Besides, I like the idea of Boston keeping its bad-ass rep whether or not it quantifies in the win column, because it keeps the rivalry between our two teams alive and well. Please don't allow likeable players like Bergeron, Seguin and Rask to become your identity, because it would become much harder to hate the Bruins, which would fly against fundamental physics. We can't have that.
Well said.

I agree w/ Colt's overall premise. Although when it comes to big and bad, we do possess some of the biggest and baddest. I agree w/ some of what you said, however, there was the finals. In the end I feel the Nucks were indeed intimidated physically. Not in the sense they were afraid the gloves were going to drop. More in the sense they knew what was coming every time they retrieved a puck in their end. Or, hung on too long in the offensive zone while on Chara's radar. They eventually wore down.

The B's had to learn and develop that intimidating identity through some pretty painful events. Not to quote Grapes, but he had it right last night when he said, "teams like Toronto grow an extra foot", in regard to watching Brown and Orr lay waste to two Rags players.

You're right, I laugh when I heard a lot of habs and nucks fans say, "Yeah, the Bruins won b/c they gooned it up, played dirty, etc etc".

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01-27-2013, 05:21 PM
  #50
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Quote:
Originally Posted by Lshap View Post
Terrific thread idea and very well-written.

I'm a Habs fan who's been watching the game since the late 60s and from what I've seen, toughness as a team identity is about 85% perception and 15% reality. In other words, toughness is most effective when it's used as a deterrent that remains holstered, used pretty rarely during the actual game.

The Flyers used it plenty in the 70s. In fact, they went nuclear and managed to bomb the hell out of everyone, but once the league and the rules adapted, so did Philly.

Boston is one of the teams that still identify with the 'big & tough' label, but from my POV your recent Cup was won with less-intimidating guys like Recchi, Thomas and Bergeron leading the way. Even Chara, while obviously a huge presence, wasn't at all dirty throughout the playoffs. Effective? Hell yeah. Intimidating? Not really. As others in this thread have said -- if intimidation was such a big factor, why was Boston's toughest series against less-physical Montreal and Tampa? Boston won thanks to scoring depth, a strong defensive system and great goaltending. Fighting and intimidation? Not so much, IMO.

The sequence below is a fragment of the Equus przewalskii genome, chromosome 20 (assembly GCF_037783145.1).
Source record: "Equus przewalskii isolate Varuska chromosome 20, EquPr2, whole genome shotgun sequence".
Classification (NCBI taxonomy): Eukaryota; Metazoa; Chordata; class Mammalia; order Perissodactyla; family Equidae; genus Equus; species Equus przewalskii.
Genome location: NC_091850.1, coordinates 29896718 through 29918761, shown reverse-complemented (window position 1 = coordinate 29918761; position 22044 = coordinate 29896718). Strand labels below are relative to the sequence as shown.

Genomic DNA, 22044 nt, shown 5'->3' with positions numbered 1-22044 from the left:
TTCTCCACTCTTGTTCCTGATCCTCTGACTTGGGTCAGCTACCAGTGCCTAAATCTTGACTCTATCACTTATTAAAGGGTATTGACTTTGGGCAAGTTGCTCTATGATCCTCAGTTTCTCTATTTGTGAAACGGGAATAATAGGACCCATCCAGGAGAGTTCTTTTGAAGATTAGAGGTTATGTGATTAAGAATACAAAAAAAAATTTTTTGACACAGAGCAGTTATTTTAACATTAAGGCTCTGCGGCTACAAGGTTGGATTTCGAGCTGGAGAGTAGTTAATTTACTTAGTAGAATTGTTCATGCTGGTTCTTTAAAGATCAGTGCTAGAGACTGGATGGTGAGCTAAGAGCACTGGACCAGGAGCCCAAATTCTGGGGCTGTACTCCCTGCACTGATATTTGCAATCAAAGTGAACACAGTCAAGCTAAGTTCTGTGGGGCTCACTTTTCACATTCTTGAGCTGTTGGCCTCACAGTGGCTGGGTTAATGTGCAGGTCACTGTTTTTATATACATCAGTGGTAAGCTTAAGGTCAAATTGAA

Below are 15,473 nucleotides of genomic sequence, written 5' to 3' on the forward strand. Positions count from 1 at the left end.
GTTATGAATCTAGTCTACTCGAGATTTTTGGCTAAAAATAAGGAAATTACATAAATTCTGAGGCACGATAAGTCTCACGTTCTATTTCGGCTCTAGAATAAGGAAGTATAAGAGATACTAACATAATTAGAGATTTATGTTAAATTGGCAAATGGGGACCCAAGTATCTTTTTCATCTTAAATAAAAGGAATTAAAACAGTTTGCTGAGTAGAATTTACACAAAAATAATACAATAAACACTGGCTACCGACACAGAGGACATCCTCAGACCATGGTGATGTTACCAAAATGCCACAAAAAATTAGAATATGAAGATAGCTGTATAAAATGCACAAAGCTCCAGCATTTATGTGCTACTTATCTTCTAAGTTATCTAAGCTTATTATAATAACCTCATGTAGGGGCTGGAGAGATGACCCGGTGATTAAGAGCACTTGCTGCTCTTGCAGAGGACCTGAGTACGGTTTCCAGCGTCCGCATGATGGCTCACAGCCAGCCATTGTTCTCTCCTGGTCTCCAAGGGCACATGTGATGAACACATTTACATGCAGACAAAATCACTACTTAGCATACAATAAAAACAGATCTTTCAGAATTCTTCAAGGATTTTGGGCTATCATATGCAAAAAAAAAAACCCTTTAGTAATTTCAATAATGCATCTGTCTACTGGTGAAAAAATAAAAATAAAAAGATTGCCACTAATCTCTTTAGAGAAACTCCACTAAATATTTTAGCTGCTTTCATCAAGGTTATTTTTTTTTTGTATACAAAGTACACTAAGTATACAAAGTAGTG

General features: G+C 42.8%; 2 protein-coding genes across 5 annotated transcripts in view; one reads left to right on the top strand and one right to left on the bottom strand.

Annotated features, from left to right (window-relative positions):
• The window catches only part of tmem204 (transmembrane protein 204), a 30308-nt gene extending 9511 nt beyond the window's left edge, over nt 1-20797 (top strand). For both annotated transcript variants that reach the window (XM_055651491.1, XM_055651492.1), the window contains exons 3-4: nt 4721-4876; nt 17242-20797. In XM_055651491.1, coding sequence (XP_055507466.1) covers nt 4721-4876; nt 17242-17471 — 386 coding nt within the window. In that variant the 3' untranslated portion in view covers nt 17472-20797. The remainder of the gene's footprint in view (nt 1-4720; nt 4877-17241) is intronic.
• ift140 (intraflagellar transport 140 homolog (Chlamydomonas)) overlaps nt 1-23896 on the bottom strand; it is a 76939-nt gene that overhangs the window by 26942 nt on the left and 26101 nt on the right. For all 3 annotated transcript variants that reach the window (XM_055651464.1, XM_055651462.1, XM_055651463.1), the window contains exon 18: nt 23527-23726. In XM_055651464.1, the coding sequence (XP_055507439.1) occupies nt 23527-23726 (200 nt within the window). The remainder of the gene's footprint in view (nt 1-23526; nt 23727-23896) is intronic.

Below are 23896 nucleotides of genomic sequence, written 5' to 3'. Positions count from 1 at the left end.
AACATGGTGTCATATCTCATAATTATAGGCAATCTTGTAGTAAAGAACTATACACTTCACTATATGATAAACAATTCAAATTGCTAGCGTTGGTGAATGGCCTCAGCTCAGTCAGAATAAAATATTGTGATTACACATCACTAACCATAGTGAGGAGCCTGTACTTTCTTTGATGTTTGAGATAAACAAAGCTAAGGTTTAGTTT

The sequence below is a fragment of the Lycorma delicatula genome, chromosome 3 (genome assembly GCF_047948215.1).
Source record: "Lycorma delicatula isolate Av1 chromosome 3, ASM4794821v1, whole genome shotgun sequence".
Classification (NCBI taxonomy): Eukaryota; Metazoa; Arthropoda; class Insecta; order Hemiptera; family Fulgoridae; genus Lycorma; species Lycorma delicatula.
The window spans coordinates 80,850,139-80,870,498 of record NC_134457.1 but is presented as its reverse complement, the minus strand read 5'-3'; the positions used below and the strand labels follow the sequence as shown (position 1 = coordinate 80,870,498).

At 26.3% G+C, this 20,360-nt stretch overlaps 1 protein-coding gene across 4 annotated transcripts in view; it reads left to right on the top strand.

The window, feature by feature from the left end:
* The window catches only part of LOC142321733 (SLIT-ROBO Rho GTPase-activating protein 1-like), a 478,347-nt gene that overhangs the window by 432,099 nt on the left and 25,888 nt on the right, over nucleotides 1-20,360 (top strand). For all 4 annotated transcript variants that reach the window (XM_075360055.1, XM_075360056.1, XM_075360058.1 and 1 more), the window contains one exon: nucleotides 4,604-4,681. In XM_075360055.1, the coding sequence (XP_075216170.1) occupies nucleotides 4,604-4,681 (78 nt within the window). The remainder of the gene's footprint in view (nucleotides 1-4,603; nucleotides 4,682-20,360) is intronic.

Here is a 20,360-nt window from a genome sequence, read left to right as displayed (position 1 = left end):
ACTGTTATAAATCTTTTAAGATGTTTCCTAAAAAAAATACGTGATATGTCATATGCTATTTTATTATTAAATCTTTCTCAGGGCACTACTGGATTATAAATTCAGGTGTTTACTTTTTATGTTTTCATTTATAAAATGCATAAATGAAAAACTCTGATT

And I don't think you guys lost last year because you were out-muscled. Washington played a great defensive system and gummed up the middle, keeping you from setting up. Holtby was hot, too. Playoffs are about matchups, and Boston didn't match up well against last year's hybrid version of the Caps.

And now most teams have some intimidation in their roster. The league's overall toughness has achieved a kind of parity where everyone has their tough guy as a deterrent to everyone else's tough guy. I don't think any team will lose games because they were intimidated or out-fought. That's not to say you should dump the 'Big-Bad Bruin' thing. It is your team's thing. But I question how much that identity is responsible for winning games. As a Habs fan, I get hives every time some Quebec farmer proclaims he wants to stock the roster with french players. Is that Montreal's identity? A few people still think so. Does it help us win games? Please...

Besides, I like the idea of Boston keeping its bad-ass rep whether or not it quantifies in the win column, because it keeps the rivalry between our two teams alive and well. Please don't allow likeable players like Bergeron, Seguin and Rask to become your identity, because it would become much harder to hate the Bruins, which would fly against fundamental physics. We can't have that.
great post

I think Boston will have a bad ass element because the President and even the GM know it sells and it wins or it wins and it sells.

The ideal situation is usually balance- for every Rick Middleton, Boston would have Terry O'Reilly, for every Tyler Seguin, you now have Milan Lucic.

One thing on Lucic. The single most telling moment to me of his Bruins careeer was his smug 'get over it' with a touch of bewilderment answering his question of the Miller hit. It was not what I expected but I liked it in this age of hockey.